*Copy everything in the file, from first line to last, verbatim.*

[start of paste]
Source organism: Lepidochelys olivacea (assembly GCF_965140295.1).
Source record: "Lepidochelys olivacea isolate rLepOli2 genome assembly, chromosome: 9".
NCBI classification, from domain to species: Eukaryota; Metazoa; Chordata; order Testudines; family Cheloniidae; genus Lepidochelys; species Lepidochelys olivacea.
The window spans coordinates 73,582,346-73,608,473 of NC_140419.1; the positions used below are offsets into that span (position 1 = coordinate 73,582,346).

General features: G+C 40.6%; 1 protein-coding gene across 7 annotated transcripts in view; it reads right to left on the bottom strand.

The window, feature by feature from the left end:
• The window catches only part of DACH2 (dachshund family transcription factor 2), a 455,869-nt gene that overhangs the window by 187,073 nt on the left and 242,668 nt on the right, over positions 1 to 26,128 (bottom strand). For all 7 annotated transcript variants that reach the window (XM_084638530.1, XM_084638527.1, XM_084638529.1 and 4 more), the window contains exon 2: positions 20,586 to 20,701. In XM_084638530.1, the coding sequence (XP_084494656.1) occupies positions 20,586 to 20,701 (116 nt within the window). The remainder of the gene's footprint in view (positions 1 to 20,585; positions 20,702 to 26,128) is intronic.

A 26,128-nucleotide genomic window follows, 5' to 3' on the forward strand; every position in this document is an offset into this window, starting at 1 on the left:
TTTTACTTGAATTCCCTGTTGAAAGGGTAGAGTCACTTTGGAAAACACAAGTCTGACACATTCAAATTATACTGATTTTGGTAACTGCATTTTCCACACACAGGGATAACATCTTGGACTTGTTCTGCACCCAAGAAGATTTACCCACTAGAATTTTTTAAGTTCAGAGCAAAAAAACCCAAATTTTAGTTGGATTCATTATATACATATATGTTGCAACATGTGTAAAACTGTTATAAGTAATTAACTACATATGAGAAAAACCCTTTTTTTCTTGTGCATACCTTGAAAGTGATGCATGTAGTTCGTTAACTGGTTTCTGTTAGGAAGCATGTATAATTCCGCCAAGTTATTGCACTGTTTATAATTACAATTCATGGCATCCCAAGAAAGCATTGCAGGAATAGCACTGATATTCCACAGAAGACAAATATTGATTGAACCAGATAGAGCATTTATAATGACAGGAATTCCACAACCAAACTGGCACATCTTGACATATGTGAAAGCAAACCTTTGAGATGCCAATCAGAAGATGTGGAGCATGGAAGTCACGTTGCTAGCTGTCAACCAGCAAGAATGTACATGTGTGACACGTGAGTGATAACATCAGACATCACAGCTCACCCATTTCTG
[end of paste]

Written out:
Source organism: Lepidochelys olivacea (assembly GCF_965140295.1).
Source record: "Lepidochelys olivacea isolate rLepOli2 genome assembly, chromosome: 9".
NCBI classification, from domain to species: Eukaryota; Metazoa; Chordata; order Testudines; family Cheloniidae; genus Lepidochelys; species Lepidochelys olivacea.
The window spans coordinates 73,582,346-73,608,473 of NC_140419.1; the positions used below are offsets into that span (position 1 = coordinate 73,582,346).

General features: G+C 40.6%; 1 protein-coding gene across 7 annotated transcripts in view; it reads right to left on the bottom strand.

The window, feature by feature from the left end:
• The window catches only part of DACH2 (dachshund family transcription factor 2), a 455,869-nt gene that overhangs the window by 187,073 nt on the left and 242,668 nt on the right, over positions 1 to 26,128 (bottom strand). For all 7 annotated transcript variants that reach the window (XM_084638530.1, XM_084638527.1, XM_084638529.1 and 4 more), the window contains exon 2: positions 20,586 to 20,701. In XM_084638530.1, the coding sequence (XP_084494656.1) occupies positions 20,586 to 20,701 (116 nt within the window). The remainder of the gene's footprint in view (positions 1 to 20,585; positions 20,702 to 26,128) is intronic.

A 26,128-nucleotide genomic window follows, 5' to 3' on the forward strand; every position in this document is an offset into this window, starting at 1 on the left:
TTTTACTTGAATTCCCTGTTGAAAGGGTAGAGTCACTTTGGAAAACACAAGTCTGACACATTCAAATTATACTGATTTTGGTAACTGCATTTTCCACACACAGGGATAACATCTTGGACTTGTTCTGCACCCAAGAAGATTTACCCACTAGAATTTTTTAAGTTCAGAGCAAAAAAACCCAAATTTTAGTTGGATTCATTATATACATATATGTTGCAACATGTGTAAAACTGTTATAAGTAATTAACTACATATGAGAAAAACCCTTTTTTTCTTGTGCATACCTTGAAAGTGATGCATGTAGTTCGTTAACTGGTTTCTGTTAGGAAGCATGTATAATTCCGCCAAGTTATTGCACTGTTTATAATTACAATTCATGGCATCCCAAGAAAGCATTGCAGGAATAGCACTGATATTCCACAGAAGACAAATATTGATTGAACCAGATAGAGCATTTATAATGACAGGAATTCCACAACCAAACTGGCACATCTTGACATATGTGAAAGCAAACCTTTGAGATGCCAATCAGAAGATGTGGAGCATGGAAGTCACGTTGCTAGCTGTCAACCAGCAAGAATGTACATGTGTGACACGTGAGTGATAACATCAGACATCACAGCTCACCCATTTCTG